Policy News Roundup: April 7, 2022

    Key reads

    Justice Department releases guidance on ADA protections for people using MOUD

    The Department of Justice released guidelines saying that employers, health care providers, law enforcement agencies that operate jails and others are violating the Americans with Disabilities Act (ADA) if they discriminate against people taking medications for opioid use disorder. The guidelines clarify that addiction is considered an impairment under the ADA. They are not a policy change but clarify existing requirements.

    Source: US: Discrimination Based on Opioid Treatment Violates Law (Associated Press)

    GAO report finds access challenges to mental health care services

    The Government Accountability Office (GAO) released a report describing the challenges consumers with coverage for mental health care services experience with accessing those services and federal efforts to address those challenges. GAO found that consumers experience challenges finding in-network providers, which could cause consumers to face higher costs, delays in care or difficulties finding a provider close to home. Low reimbursement rates and inaccurate or out-of-date information on provider networks contribute to this. GAO found that consumers experience challenges with restrictive health plan approval processes and plan coverage limitations (such as prior authorization and limits on certain treatments or providers), often more restrictive than those for medical services. Government agencies are working to ensure access to in-network providers by enforcing requirements for plans to update and maintain provider directories, to increase the mental health workforce, to address structural issues that contribute to lack of capacity and to enhance parity compliance.

    Source: Mental Health Care: Access Challenges for Covered Consumers and Relevant Federal Efforts (Government Accountability Office)

    Federal news

    CDC reports show youth behavioral health threats during COVID

    Centers for Disease Control and Prevention (CDC) analyses found that in 2021, 37% of high school students reported poor mental health during the pandemic, and 44% reported persistently feeling sad or hopeless. The CDC found 55% reported experiencing emotional abuse by an adult in the home and 11% experienced physical abuse, while 29% reported an adult in their home lost a job. Youth who felt connected at school were significantly less likely to report persistent feelings of sadness or hopelessness, or that they seriously considered attempting suicide or attempted suicide. However, only 47% reported feeling close to people at school. Between January and June 2021, 31.6% reported current use of tobacco, alcohol or marijuana or misuse of prescription opioids. Current alcohol, vape and marijuana use were more prevalent than prescription opioid misuse, cigarette smoking, cigar smoking and smokeless tobacco use. Approximately one in three who ever used substances reported using them more during the pandemic. Students only attending school virtually had a lower prevalence of using most substances.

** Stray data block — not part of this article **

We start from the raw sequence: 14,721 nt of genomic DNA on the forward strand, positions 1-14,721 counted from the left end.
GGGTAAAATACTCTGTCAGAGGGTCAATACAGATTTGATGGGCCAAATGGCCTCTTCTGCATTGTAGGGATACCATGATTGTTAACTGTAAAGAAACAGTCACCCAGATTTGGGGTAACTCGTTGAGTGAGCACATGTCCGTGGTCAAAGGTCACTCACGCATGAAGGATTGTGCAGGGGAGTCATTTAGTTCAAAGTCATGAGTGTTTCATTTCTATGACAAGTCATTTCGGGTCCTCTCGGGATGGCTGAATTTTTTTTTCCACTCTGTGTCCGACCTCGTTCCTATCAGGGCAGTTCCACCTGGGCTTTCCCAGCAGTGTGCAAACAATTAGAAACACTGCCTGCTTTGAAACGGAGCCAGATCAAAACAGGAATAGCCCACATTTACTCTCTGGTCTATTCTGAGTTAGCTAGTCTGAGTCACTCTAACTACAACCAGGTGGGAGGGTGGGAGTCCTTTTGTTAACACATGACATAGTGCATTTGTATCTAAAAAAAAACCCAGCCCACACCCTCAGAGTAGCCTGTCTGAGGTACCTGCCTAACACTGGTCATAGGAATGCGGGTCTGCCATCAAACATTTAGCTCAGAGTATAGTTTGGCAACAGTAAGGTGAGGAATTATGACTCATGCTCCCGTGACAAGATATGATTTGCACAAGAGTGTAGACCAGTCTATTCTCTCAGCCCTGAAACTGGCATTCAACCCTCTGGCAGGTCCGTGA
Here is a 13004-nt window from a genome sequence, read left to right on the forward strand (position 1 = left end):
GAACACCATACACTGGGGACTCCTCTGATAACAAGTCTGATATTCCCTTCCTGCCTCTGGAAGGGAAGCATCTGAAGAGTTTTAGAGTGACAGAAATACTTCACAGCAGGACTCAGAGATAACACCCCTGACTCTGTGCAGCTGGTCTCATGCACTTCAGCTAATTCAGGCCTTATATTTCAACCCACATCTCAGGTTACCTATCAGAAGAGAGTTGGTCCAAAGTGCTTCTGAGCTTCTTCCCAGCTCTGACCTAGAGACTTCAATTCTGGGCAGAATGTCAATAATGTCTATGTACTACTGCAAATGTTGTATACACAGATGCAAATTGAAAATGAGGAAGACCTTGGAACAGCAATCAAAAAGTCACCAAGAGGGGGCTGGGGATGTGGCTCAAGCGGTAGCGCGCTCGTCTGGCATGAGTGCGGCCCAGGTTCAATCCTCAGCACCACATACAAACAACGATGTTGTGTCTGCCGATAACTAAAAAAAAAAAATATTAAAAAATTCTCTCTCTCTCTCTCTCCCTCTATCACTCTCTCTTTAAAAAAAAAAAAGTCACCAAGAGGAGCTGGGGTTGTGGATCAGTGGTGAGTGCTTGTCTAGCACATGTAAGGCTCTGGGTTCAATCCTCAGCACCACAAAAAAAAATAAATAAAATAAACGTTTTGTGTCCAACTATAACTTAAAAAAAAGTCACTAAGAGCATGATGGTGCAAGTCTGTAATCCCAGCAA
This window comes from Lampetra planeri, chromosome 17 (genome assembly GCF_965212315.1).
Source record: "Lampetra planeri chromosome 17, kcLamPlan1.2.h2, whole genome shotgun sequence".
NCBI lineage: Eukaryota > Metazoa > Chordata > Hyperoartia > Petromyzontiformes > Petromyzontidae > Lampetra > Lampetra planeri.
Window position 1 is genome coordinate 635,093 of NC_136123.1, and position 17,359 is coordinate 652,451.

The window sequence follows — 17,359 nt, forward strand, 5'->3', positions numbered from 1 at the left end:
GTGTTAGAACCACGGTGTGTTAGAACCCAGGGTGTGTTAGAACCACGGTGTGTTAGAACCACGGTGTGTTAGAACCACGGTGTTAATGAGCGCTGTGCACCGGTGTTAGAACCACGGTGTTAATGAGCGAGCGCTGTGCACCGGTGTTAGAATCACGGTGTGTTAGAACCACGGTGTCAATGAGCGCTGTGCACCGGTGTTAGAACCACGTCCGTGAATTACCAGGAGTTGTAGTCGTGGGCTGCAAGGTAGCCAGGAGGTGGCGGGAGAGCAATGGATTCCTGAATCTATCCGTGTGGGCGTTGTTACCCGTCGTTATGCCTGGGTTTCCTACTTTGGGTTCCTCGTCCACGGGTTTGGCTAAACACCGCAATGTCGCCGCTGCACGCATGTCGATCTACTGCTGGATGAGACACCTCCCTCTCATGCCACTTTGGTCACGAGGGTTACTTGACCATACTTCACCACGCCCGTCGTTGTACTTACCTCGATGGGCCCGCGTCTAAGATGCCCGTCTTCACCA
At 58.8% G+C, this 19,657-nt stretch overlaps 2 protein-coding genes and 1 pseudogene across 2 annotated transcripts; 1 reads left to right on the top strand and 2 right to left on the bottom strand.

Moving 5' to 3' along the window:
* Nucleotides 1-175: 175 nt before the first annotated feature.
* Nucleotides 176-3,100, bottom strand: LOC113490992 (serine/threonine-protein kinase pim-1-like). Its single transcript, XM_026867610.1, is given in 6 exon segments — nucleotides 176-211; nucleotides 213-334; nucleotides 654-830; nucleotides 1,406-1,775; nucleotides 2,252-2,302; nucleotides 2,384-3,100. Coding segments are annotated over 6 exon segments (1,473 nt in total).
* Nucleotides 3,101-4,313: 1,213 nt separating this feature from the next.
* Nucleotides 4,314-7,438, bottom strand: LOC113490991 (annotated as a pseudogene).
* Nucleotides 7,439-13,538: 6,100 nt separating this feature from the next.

Source: New CDC data illuminate youth mental health threats during the COVID-19 pandemic; Use of Tobacco Products, Alcohol, and Other Substances Among High School Students During the COVID-19 Pandemic — Adolescent Behaviors and Experiences Survey, United States, January–June 2021 (Centers for Disease Control and Prevention)

    Congress launches 988 & Crisis Services Task Force

    Reps. Napolitano, Katko, Cárdenas and Stewart announced a new Bipartisan House 988 & Crisis Services Task Force, housed under the Congressional Mental Health Caucus, to ensure effective implementation of 988 and corresponding infrastructure to provide crisis care services.

    Source: Napolitano, Katko, Cárdenas & Stewart Launch Bipartisan 988 & Crisis Services Task Force (Congresswoman Grace F. Napolitano)

    House passes marijuana bills

    The House of Representatives passed the Marijuana Opportunity Reinvestment and Expungement (MORE) Act, largely along party lines. This is the second time in less than two years that the House passed the legislation. It would decriminalize cannabis, expunge some marijuana-related convictions and allow states to make their own decisions about legalization. However, the bill has little chance of getting the Republican support needed to pass the Senate. The House also passed the Medical Marijuana Research Act, which would streamline the process for scientists to conduct medical marijuana research and direct the Department of Health and Human Services to ensure that there is a supply of marijuana available for researchers’ use. The Senate passed similar legislation last month.

    Source: House passes marijuana legalization bill (again), but with no clear path forward (Politico); House passes bill to facilitate medical marijuana research (The Hill)

    State and local news

    State lawmakers working to address fentanyl crisis